Definition of adpono
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Orthography ID = 2003890
1.
LNS
adpōnō, adpōnere, adposuī, adpositus
ad, pono
verb (3rd conjugation)
  1. to place, put, lay at, near or by the side of
  2. to apply to, add, unite
  3. Sy
  4. Mi
  5. put it down then
  6. to serve up, set before one
Abbreviations
ap-pōno (adp-, Ritschl, Fleck., Lachm., Baiter, Halm; app-, Merk., Kayser, K. and H., Weissenb.), pōsui, positum, 3, v. a. (perf. apposivi, Plaut. Mil. 3, 3, 31; App. ap. Prisc. p. 898 P.; cf. pono), to place, put, or lay at, near or by the side of a thing; to apply to, add, unite, etc. (class. in prose and poetry; syn.: addo, adicio, adjungo). Lit. In gen.: adpone hic mensulam, Plaut. Most. 1, 3, 150: appositas instruxere epulis mensas, Ov. M. 8, 570; so id. ib. 8, 831: sitellam, Plaut. Cas. 2, 6, 11: Sy. Onus urget. Mi. At tu adpone, put it down then, id. Poen. 4, 2, 35: illam alteram apud me, quod bonist, adponito, id. Trin. 4, 3, 60: munera eorum illis apponentur, Vulg. Bar 6, 26: At istos rastros interea tamen adpone, Ter. Heaut. 1, 1, 37; so id. And. 4, 3, 10 al.: aer Omnibus est rebus circumdatus adpositusque, Lucr. 6, 1036; 3, 373: omnes columnae machinā appositā dejectae, Cic. Verr. 2, 1, 55, § 144: notam ad malum versum, id. Pis. 30; so id. Fam. 13, 6; cf. Suet. Claud. 16: manus ad os (eorum more, qui secreto aliquid narrant, Manut.), Cael. ap. Cic. Fam. 8, 1: scalis appositis urbem defenderunt, Liv. 37, 5: adpositā aure ad glaciem, Plin. 8, 28, 42, § 103: adpositum in mensā lumen, Tac. A. 2, 31: paenulam ad vulnus, Suet. Ner. 49 et saep.: dominum Adpositum flavis in Simoenta vadis, Prop. 2, 9, 12.

—So freq. of the putting on of garments, crowns, etc.: cur tamen appositā velatur janua lauro, Ov. Tr. 3, 1, 39: gemmas toris, id. H. 9, 60 Loers; cf. the same, id. ib. 7, 100: meretrix Appositā populum submovet ante serā, id. Am. 3, 14, 10 (cf.: ponere seram, Juv. 6, 347): candelam valvis, i. e. to set fire to, Juv. 9, 98 al.

— Esp. Freq. as t. t. of food, dishes, to serve up, set before one (cf. Gr. παρατίθημι; the simple verb pono is often so used, q. v.): adposita sit cena, Plaut. Trin. 2, 4, 69: apposuit eis mensam, Vulg. Act. 16, 34: adpositum est ampliter, Plaut. Mil. 3, 1, 160: apposuit patellam, Cic. Verr. 2, 4, 22: Cenabat apud eum: argentum ille ceterum purum apposuerat, etc., id. ib. 4, 22, 49; id. Tusc. 5, 32, 91; id. Att. 6, 1; 14, 21; Liv. 1, 7; Plin. 8, 51, 78, § 210: convivis panem et obsonia apponere, Suet. Calig. 37; id. Caes. 43; id. Tib. 34; id. Galb. 12; Vitr. 13: Appositaque est eis ciborum magna praeparatio, Vulg. 4 Reg. 6, 23 al.; Albanum sive Falernum Te magis appositis delectat, Hor. S. 2, 8, 17; 2, 8, 69 al.

— Aliquem alicui or alicui rei, to appoint or designate one to any service or duty, to place in any station, to join to as an aid: custodem Tullio me apponite, Cic. Div. in Caecil. 16, 51; so Tac. A. 4, 60; cf.: adpositus custodiae (dat.), id. ib. 1, 6; 2, 68: accusator apponitur civis Romanus, Cic. Verr. 2, 1, 29, § 74; so id. ib. 2, 1, 5, § 41 fin.: calumniatores, id. ib. 2, 2, 10: praevaricatorem, id. Phil. 2, 11: non illicitatorem venditor adponet, id. Off. 3, 15, 61; cf. Cic. Verr. 2, 1, 54: custodes, Nep. Dion, 4, 5: moderator et magister consulibus appositus, Liv. 2, 18, 6; so, rectorem, Suet. Aug. 48: scrutatores, id. Claud. 35 al.

— To put to something by way of increase, to add to, superadd (rare; cf. addo, adicio): nihil his novum adposivi, Plaut. Mil. 3, 3, 31; id. Trin. 4, 3, 18: aetas illi, quos tibi dempserit, adponet annos, Hor. C. 2, 5, 15: exemplum, Gell. 1, 13, 9: si quis apposuerit ad haec, apponet Deus super illum etc., Vulg. Apoc. 22, 18; ib. Gen. 49, 32.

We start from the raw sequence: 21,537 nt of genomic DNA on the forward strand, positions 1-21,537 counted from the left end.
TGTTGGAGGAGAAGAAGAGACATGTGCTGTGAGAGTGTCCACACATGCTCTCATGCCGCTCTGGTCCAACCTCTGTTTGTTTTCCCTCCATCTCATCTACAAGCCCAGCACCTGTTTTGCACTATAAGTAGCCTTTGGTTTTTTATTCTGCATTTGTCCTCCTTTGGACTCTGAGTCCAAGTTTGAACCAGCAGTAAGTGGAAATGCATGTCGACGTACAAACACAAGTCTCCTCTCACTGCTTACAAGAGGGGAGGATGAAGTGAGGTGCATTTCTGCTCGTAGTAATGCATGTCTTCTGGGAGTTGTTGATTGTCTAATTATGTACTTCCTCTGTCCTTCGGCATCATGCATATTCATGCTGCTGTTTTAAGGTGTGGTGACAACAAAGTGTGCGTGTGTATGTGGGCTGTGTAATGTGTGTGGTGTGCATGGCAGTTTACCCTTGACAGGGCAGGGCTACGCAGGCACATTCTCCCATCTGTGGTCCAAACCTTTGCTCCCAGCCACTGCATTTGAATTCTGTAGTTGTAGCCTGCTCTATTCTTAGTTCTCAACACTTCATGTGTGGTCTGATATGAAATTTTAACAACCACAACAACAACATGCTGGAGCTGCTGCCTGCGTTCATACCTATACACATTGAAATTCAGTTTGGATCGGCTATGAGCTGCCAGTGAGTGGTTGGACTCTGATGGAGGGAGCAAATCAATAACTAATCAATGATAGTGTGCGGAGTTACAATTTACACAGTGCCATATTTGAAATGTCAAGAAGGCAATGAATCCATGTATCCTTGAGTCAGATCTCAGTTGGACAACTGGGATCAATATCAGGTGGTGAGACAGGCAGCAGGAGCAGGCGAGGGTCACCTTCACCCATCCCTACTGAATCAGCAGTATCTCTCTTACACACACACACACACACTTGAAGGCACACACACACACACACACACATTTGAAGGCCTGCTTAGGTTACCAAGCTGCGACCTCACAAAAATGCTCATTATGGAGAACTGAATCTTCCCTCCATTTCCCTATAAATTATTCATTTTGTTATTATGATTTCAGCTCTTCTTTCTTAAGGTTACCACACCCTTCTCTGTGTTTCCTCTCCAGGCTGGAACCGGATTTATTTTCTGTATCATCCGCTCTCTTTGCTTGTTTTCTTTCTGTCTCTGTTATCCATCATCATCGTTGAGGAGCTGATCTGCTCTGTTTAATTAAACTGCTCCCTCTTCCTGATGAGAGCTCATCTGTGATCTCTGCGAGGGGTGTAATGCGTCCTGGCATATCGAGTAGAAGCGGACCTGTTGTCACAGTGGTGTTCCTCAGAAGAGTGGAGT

— Trop. Of the mind, to apply (eccl. Lat.): appone cor ad doctrinam, Vulg. Prov. 22, 17: apposui cor meum, ut etc., ib. Eccl. 8, 16.

— In eccl. Lat., after the Hebrew, of an act, to do further, also to do something: non apponet, ut complacitior sit adhuc? Vulg. Psa. 76, 8; so ib. Act. 12, 3: apposuerunt adhuc peccare, ib. Psa. 77, 17; 88, 23.

— With a dat. of end, to set down for something, count, reckon, or consider as, to hold as (very rare): cum is nil promereat, postulare id gratiae adponi sibi, Ter. And. 2, 1, 32 (addi in gratiam suam, Don.): aliquid lucro, Hor. C. 1, 9, 15.

—Hence, apposi-tus (adp-), a, um, P. a., put or applied to, etc. Of relations of space, placed or situated at or near to, contiguous to, bordering upon; constr. with dat.: regio mari adposita, Plin. 3, 18, 22, § 126: platanus itineri, id. 12, 1, 5, § 9: castellum Lupiae flumini adpositum, Tac. A. 2, 7.

—Trop.: audacia fidentiae non contrarium, sed appositum ac propinquum, Cic. Inv. 2, 54, 165.

— Metaph. Fit, proper, suitable, appropriate, apposite, etc. (like aptus, q. v.; hence in MSS. freq. interchanged with it; cf. Spald. ad Quint. 3, 11, 9); constr. with ad (in this signif. very freq. in Varr. and Cic.; elsewhere very rare, perh. not found except in Quint. and Gell.): ager ad vitem adpositus, Varr. R. R. 1, 7, 5: loca adposita ad faenum, ad vinum, ad oleum, id. ib. 1, 23, 1: equus ad medendum adpositus, id. ib. 2, 7, 5: (gallinae) adpositissimae ad partum, id. ib. 3, 9, 9; 2, 10, 4: menses ad agendum maxime appositi, Cic. Verr. 2, 1, 11; 2, 5, 41 fin.; id. Att. 3, 14: multo appositior ad deferenda, Cic. Verr. 2, 4, 57: argumentatio appositissima ad judicationem, id. Inv. 1, 14.

—* Inclined to; constr. with dat.: judex juri magis an aequo sit adpositus, Quint. 4, 3, 11 (cf.: adclinis falsis animus, Hor. S. 2, 2, 6).

— Subst.: appositum, i, n., in rhet. and gram., an epithet, adjective: adposita, quae epitheta dicuntur, ut dulce mustum, Quint. 8, 2, 10; 2, 14, 3; 9, 4, 24.

—Hence, appositē, adv., suitably, fitly, etc.: ad persuasionem, Cic. Inv. 1, 5; cf. Spald ad Quint. 2, 15, 3 praeclare et apposite et facete scribere, Gell. 2, 23, 11 (comp. and sup not used).
 
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